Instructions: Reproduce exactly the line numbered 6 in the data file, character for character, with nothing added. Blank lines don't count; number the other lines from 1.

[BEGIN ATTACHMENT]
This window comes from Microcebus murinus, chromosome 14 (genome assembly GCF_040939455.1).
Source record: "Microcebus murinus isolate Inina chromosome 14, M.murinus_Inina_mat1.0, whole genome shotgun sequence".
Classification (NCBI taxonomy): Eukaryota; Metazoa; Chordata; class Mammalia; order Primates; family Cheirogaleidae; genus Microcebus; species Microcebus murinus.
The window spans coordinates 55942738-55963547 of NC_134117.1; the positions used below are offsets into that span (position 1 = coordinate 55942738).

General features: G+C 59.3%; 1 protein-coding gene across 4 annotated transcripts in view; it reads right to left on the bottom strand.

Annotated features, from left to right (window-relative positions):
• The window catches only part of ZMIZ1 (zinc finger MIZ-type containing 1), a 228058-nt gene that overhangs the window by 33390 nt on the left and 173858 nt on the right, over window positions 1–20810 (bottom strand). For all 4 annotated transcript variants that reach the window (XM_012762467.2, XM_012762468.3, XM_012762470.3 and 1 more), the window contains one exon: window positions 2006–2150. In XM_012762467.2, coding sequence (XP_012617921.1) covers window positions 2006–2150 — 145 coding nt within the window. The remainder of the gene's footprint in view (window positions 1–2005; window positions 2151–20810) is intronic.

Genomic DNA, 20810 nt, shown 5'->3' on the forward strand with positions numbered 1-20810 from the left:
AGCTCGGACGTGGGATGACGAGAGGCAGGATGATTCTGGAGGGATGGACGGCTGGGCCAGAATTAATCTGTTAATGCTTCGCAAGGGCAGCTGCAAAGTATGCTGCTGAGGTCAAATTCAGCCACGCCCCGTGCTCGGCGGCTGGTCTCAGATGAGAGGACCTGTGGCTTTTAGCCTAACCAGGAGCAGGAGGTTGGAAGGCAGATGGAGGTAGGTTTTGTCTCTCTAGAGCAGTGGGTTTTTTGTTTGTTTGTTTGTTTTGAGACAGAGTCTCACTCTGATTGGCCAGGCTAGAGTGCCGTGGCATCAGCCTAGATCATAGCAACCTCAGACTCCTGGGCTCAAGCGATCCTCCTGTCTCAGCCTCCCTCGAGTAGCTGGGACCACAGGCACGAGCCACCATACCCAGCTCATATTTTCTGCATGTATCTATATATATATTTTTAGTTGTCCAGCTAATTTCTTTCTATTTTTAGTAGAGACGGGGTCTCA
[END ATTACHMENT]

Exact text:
Annotated features, from left to right (window-relative positions):